How to create a great student resume with these 3 tips!

Photo by xb3

Yesterday I had the privilege of working with a young man who had a special goal for his resume. He wants a role in college leadership. His mother is a friend and she knew I wrote resumes so she asked if I could help. She was thinking it would take an hour. I knew better. A student’s resume is just as challenging to create as someone who has been in the industry for years.

I have never focused my career marketing business on one particular type of client or niche because I love the challenge of working with a college student one day and a top executive the next. I have a particular love for working with young people so when I do get to help a student package themselves for the future, I usually make sure I find time in my schedule.

Let’s talk about what you could put into a student resume:

Step 1: The profile — Resumes should begin with, not a boring batch of fluff but substance that creates the direction and target of the resume:

Goal-driven, learning-oriented English teacher, multi-skilled in linguistics, journalism, communication, and an array of, online and in-depth library researching strategies. Analytical and organized, with the ability to conduct comprehensive research to find little-known facts or evaluate findings to come to clear conclusions. Strong presentation skills, demonstrated through multiple group and individual presentations as well as the confidence to conduct random interviews with research subjects.

Step 2: Capture some Selected Accomplishments and Success stories from work, college, and other experience:

  • Selected as Uthrotar, Rotary International Cincinnati Noon Club Chosen by academic advisor for month-long student membership in Rotary as a Uthrotar.
  • As a leader of a student initiative, worked to overturn the College’s Psychology Department’s denial of tenure for a popular professor, resulting in granting of tenure to the professor.
  • Challenge Assigned to complete CAPSTONE Project in collaboration with local business, Affinity Credit Union (ACU): high teller turnover problem and low employee retention. Action: Analyzed and developed solutions including increased scheduling flexibility, more competitive wages, additional personal days, and improved staff communication. Created PowerPoint presentation to share with ACU management. Results: ACU has implemented changes to scheduling, increased wages, increased personal days, created weekly and monthly management e-mail communication tool, and added more frequent employee evaluations.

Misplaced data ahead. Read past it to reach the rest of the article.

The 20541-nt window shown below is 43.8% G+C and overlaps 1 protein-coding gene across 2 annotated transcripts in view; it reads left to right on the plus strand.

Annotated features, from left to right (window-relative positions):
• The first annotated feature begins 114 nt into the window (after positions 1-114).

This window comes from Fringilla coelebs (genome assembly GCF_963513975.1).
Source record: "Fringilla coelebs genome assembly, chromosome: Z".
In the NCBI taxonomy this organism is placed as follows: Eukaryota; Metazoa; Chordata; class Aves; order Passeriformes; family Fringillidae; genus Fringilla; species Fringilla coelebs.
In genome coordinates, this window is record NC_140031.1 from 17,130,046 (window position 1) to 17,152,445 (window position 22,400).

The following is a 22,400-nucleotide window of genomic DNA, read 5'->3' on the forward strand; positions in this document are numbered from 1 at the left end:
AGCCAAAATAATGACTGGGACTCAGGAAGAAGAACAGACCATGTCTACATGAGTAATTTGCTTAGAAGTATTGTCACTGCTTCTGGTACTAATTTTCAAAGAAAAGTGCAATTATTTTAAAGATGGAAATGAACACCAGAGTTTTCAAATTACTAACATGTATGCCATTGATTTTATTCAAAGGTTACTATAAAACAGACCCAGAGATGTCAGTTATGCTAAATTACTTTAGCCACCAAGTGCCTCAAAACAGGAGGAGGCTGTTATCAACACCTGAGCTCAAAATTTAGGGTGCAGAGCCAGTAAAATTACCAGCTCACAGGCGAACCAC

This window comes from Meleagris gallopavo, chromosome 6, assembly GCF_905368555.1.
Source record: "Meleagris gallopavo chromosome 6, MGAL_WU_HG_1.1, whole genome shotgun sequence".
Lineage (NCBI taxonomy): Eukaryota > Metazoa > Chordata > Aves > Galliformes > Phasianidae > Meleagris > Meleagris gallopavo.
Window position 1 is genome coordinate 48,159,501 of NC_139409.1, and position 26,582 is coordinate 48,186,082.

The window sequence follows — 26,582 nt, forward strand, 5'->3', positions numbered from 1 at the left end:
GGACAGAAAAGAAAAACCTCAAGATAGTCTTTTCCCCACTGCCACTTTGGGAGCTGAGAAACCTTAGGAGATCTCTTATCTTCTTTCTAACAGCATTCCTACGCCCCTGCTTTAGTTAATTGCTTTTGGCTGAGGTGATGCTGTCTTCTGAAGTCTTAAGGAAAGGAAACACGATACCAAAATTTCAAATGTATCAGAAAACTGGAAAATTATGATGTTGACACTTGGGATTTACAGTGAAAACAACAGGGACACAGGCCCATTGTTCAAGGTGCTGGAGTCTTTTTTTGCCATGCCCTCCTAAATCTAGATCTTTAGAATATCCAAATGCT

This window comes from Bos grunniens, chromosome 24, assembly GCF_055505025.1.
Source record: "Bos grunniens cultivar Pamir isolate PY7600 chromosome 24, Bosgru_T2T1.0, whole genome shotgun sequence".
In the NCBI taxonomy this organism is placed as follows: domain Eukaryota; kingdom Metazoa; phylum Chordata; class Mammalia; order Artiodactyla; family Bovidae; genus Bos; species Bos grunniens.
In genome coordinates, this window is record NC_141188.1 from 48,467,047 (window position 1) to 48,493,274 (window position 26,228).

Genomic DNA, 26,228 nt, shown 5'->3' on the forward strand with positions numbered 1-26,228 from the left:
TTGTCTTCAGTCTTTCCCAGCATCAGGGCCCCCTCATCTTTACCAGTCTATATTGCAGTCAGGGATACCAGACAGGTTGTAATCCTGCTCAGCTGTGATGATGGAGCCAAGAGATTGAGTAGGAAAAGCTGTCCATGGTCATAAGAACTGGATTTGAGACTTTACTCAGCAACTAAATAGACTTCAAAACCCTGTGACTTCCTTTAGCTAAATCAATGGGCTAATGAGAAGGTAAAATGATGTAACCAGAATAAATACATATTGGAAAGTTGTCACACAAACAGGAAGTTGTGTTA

Step 3: Add in an Academic Showcase to highlight your accomplishments in college:

European Environmental Studies Germany: Focused on natural forest regeneration. Explored Lotharphad area destroyed by windstorms and discovered use of native species caused area forests to regenerate naturally. Analyzed ecological district of Germany in Freiburg, noted use of solar and wind energy and strict environmental regulations. Observed browsing damage to forests caused by wild boars and red deer. Researched hydroelectric power plants and methods used to provide alternative migration routes for salmon (such as fish ladders).

I hope this helps you see that a student resume doesn’t have to be a boring 1 page document. It can be as vibrant as any top-performing executive!


  1. Ed Han on April 20, 2011 at 9:32 am

    You know, that’s a pretty darned good CAR that lot of more experienced professionals would like to have, Julie!

    It always frustrates me when I hear recent grads say that they haven’t done anything yet. They think that because they haven’t dealt with a multi-million dollar budget yet, they haven’t done anything worth mentioning. While I set great store by humility, it’s so counterproductive in this!

    • Julie Walraven on April 20, 2011 at 10:09 am

      Thanks, Ed! See why I love working with young people. No one is allowed to say I haven’t done anything. I probe and ask until I get answers. Yesterday’s resume grew in value with every question I asked. Tomorrow I have the privilege of talking to an AmeriCorps group and letting them know what can go into a resume. Some are students, some are retired, and some are in the middle but in any case, it will be fun to see their perspective.

  2. David Steinberg on April 20, 2011 at 8:20 pm

    Your article is timely, as I was just completing a resume (yes, a resume!) for my 16 year old son for a part time job at Wegman’s Supermarket that he is being interviewed tomorrow at 3 PM. His accomplishments at school (honor roll, etc.) are highlighted as well as other after school activities and his awards. I am also prepping him how to answer the questions he may be asked. Just because his is 16 doesn’t mean that he should not go prepared. It is good experience for him and he has a leg up on other kids his age.

  3. David Steinberg on April 30, 2011 at 10:30 am

    Just a follow up note. My son got hired by Wegmans Supermarket partly because he was prepared with an up to date resume with his accomplishments, a letter of recommendation from his clergyman, and a copy of a letter from school congradulating him on his making Honor Roll. My wife and I prompted him on typical questions that are asked at interviews. He told us that without that help he would have been unable to answer the questions they asked. His second interview was also good and we rehearsed that as well. The moral of the story is go in prepared for the interview as you only have one chance to make a first impression. It doesn’t matter if it is the first job or the next job.

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Julie Walraven, Design Resumes

Julie Walraven

Professional Resume Writer

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